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| p.2 #12 · p.2 #12 · Re-assessing the D800 sensor as a Canon alternative |
I went to all digital processing (of 6x7 film scans) in 1998, and full digital acquisition in 2003/2004.
I profile all of my devices - including every camera - which in my mind is the **only** way to ensure a consistent, neutral, baseline file from which to begin color manipulations to achieve the "look" that you want. (Warmer/cloder/higher/lower saturation, higher/lower contrast, skin tone placement, shadow depth, highlight rolloff, etc.)
I have also mixed my own, custom B&W ink sets, made profiles for those, as well as run multiple custom ink sets through 3 large format printers (2x24" and 1x44"), making custom profiles for all of those too.
Many pros understand that their "Look" is a large part of their "Brand." I remember around 2004/2005 on Rob Galbraith, some very knowledgable and serious pros complaining that it took them 1 year to dial in the look that they wanted on the Canon 1Ds, only to have the (wonderful) Canon 1DsII come along, and now they had to try to adapt that to their workflow ...
Sort of the question: If I shot all Kodak Portra 160NC, why did other (less intelligent;> folks prefer Velvia?
All of which is to say that, yes, "In Theory", anything can be made to look like anything else.
In practice, on the artistic side, we find the tools that fit our style, adapt a workflow and process that suits us, and then go out and use our creative/right brain to create images (versus engineering color spaces and software workflows with our analytic/left brain.)
That is: I would not minimize the effort involved to find the look that you want when switching to a new camera system.
I had both the Canon 5DIII and the Nikon D800E on pre-order, the day that each was announced. I fully, fully intended to move to the D800E. I probably would have done that had it been released in November or December. But I decided I did not want to spend the summer (in Michigan), and my vacation time in the Upper Penninsula, with family, doing engineering tasks, buying and selling lenses, learning a whole new system, and NOT making images!
Then I realized that the marginal value to me was limited to large prints. Finally, in August, I shifted my focus (no pun) from large scale ISO 100 prints to low light, high ISO event photography, and realized I needed a 5DIII and bought that.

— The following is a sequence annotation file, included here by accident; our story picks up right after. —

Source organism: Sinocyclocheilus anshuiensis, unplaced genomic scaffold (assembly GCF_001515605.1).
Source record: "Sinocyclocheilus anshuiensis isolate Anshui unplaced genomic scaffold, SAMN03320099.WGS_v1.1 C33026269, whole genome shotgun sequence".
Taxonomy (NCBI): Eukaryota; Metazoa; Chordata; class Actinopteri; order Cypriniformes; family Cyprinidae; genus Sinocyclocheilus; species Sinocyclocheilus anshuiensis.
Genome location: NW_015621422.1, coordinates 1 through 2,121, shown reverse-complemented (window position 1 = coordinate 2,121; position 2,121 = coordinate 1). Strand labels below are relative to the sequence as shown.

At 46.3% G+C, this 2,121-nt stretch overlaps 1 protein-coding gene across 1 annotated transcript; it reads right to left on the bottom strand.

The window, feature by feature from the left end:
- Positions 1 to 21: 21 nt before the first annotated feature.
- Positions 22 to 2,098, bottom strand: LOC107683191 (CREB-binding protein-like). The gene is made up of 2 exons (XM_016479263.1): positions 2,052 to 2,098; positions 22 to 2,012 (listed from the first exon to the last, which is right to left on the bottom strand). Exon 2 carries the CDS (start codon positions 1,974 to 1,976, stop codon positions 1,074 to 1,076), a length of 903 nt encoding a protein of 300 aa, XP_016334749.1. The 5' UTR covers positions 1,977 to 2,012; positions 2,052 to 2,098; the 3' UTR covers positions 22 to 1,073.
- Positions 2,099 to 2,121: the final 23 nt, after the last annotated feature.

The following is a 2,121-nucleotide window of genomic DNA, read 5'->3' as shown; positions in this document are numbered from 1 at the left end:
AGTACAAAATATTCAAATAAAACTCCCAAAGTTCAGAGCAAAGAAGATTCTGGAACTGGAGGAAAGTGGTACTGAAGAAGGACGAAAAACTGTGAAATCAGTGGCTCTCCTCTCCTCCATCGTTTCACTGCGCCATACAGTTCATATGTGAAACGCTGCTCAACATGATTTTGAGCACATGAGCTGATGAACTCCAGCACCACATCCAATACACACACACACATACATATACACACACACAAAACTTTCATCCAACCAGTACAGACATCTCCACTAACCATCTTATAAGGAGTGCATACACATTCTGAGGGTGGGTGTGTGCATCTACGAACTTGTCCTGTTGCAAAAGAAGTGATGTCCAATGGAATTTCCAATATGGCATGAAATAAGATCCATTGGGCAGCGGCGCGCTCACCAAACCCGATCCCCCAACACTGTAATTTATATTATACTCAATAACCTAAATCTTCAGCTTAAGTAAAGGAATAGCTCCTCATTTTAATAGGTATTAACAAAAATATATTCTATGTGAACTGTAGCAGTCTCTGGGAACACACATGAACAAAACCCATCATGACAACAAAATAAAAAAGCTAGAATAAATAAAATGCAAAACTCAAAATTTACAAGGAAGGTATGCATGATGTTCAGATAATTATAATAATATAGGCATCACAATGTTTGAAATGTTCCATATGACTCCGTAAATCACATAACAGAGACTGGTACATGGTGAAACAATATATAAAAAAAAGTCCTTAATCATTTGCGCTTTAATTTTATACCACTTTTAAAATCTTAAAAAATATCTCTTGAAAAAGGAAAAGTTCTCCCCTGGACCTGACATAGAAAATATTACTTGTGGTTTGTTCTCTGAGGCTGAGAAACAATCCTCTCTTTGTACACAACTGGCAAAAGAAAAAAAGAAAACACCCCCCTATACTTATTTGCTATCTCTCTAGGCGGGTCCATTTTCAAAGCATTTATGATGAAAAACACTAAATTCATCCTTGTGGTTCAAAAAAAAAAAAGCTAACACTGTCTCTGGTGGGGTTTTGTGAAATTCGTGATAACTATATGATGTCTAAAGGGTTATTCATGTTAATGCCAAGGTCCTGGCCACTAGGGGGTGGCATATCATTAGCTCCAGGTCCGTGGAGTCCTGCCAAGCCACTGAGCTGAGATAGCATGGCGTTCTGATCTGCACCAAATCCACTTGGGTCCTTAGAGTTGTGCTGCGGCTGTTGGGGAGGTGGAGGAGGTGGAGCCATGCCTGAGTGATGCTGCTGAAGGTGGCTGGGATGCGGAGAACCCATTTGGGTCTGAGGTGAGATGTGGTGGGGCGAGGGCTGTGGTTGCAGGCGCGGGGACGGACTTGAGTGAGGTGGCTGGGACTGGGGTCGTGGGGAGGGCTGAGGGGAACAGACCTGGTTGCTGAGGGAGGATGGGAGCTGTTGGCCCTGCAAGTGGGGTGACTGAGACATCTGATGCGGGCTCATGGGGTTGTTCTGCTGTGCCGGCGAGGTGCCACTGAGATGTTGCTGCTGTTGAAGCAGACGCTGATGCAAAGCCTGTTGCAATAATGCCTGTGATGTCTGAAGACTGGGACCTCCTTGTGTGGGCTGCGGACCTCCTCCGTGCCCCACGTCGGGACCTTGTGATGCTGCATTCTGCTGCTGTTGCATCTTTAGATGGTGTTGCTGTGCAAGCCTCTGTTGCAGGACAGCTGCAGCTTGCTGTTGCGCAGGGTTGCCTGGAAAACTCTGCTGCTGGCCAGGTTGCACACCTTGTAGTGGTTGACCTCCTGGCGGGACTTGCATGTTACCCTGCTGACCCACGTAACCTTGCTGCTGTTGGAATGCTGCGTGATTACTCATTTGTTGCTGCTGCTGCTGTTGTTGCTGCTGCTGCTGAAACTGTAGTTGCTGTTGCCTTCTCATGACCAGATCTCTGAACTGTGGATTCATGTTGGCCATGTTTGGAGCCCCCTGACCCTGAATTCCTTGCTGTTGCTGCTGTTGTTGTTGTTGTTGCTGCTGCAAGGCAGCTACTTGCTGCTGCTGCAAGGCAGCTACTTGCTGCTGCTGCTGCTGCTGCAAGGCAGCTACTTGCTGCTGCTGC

I still hope to buy a Nikon camera and a couple of lenses to explore toward spring. I just bought a Sony NEX 5n to play with the sensor and images as a "point & shoot".
So you are right to realize that in theory anything is possible, but in practice it is a lot of work to get to where you want your look to be, and where you know and are comfortable with your tools.
The only camera that I ever really felt like I knew and trusted completely was my Canon 1DsII, after about 40,000 images per year, for 2 years, and the time spent understaning those imges (and the results I got using the camera and lenses) in post.
If you do decide to make the move, and want to dial in the image, I would suggest this process:
1) Start with a Color Checker 24 square or Color Checker Digital camera calibration.
2) Open that profile, or create a new profile, in the Adobe DNG Profile editor.
3) Tweak and save the colors, especially skin tones, there to achive the type of color space mapping that you are looking for. You can adjust Saturation, Contrast, or Curves, etc. for each of the 24 color squares in the Color Checker, then "Export" that as a profile to be used in Adobe Camera Raw or Lightroom.
4) Use Lightroom "Presets" to create a set of user defined "Looks" for yourself: Slightly higher saturation/l;ower saturation, slightly wider DR/Narrower DR, etc.
Of course you can do teh same thing in Capture One, etc.
Only you can judge the realtaive effort involved, whether you like to do that kind of "color space engineering" work, etc. And what that down time or distraction means to running your day to day business, or doing creative work - making images.
Which is, after all, what this is supposed to be about.
Finally, here is a recent post on The Online Photographer from Ctein (and Eric Chan) on "Why RAW is not RAW" that may prove interesting reading. It is certainly the type of thing you will be dealing with at some level:
Good luck! have fun.
I didn't look to see where you are from, but if you have winter and grey and cold looming, like we do, you might have some down time to take on a project like this. I plan to edit 10+years of work, going back to 1998, create some portfoluios, a web site, and print.